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Brain Inj. 1997 Oct;11(10):751-60.

The use of noncontingent reinforcement and contingent restraint to reduce physical aggression and self-injurious behaviour in a traumatically brain injured adult.

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Department of Research and Development, Centre for Neuro Skills, Bakersfield, California 93306, USA.


Many different intervention programmes for reducing undesirable behaviour with people with traumatic brain injury (TBI) have been investigated in recent years. The purpose of this study was to examine the potential of using noncontingent reinforcement (NCR) in combination with contingent restraint to reduce severe behaviour. The subject (E.L.) was a 40-year-old male with TBI admitted to a rehabilitation long-term care programme. E.L. had a history of physical aggression (PA) and self-injurious behaviour (SIB). Assessment conditions included a descriptive analysis, response scatterplot and Self-Injury Trauma (SIT) Scale. Attention was identified as the maintaining positive reinforcement for PA and SIB. Treatment conditions were compared using a reversal (ABAB) design. Attention (NCR) was delivered on a fixed-time schedule that was not dependent on the subject's behaviour. Contingent restraint was applied when E.L. exhibited PA or SIB that was dangerous to himself or others. During treatment, PA occurred over 4 times less often and SIB over 2.5 times less often. Results demonstrated that PA and SIB were sensitive to NCR. NCR can be an effective procedure for reducing severe behaviour maintained by socially-mediated positive reinforcement.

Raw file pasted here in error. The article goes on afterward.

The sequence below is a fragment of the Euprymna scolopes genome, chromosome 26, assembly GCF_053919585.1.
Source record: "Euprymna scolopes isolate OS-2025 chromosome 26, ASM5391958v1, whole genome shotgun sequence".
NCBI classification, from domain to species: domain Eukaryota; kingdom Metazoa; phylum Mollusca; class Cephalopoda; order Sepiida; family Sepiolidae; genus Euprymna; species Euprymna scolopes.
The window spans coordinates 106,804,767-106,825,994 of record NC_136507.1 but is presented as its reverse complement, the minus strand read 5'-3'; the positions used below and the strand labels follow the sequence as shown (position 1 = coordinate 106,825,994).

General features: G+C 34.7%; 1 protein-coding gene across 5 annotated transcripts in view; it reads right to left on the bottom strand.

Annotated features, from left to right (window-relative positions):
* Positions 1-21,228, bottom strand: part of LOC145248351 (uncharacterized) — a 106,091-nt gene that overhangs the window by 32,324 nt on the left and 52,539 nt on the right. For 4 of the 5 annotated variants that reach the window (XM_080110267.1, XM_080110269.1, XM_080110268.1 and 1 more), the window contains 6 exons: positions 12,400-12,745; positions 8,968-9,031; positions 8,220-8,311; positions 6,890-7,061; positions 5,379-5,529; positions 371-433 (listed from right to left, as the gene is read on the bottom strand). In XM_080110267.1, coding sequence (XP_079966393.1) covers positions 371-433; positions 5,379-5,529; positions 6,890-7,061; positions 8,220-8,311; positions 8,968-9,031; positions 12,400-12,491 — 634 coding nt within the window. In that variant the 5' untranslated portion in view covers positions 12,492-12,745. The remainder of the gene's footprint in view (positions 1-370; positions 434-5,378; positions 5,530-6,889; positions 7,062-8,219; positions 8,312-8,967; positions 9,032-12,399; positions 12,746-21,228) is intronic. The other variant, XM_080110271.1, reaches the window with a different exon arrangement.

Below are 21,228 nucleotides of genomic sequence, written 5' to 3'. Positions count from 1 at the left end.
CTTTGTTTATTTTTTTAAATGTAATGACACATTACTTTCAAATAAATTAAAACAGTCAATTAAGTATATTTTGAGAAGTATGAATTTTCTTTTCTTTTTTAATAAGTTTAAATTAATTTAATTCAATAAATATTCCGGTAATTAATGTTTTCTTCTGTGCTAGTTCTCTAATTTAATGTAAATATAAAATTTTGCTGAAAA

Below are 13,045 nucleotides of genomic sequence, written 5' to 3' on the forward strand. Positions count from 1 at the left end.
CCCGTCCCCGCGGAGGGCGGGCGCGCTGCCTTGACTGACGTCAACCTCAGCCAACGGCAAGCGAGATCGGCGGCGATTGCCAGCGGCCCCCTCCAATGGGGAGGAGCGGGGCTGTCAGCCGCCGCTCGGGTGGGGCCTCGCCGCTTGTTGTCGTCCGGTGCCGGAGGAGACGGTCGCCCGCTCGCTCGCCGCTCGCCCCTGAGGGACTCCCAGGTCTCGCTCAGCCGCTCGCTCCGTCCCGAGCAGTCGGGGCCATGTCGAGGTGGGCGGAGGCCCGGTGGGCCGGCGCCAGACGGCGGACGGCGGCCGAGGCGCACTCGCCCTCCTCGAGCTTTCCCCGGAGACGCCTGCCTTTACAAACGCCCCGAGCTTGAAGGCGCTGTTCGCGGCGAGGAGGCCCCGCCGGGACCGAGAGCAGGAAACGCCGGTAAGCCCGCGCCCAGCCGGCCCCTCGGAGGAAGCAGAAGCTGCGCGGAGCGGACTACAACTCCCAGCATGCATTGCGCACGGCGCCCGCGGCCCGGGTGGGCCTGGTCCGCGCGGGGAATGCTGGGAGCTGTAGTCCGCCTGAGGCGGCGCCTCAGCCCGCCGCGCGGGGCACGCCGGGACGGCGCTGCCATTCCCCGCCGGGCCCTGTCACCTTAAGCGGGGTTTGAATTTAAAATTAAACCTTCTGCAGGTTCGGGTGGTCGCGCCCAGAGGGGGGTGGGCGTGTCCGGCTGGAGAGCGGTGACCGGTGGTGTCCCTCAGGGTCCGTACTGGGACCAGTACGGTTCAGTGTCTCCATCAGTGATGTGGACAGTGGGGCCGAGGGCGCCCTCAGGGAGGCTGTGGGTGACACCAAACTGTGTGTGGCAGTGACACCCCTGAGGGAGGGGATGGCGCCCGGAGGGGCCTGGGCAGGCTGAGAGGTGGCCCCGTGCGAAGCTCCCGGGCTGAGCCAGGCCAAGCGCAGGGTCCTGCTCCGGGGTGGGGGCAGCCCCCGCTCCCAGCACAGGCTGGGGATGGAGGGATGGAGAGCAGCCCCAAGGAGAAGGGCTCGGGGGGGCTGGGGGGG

[Indexed for MEDLINE]

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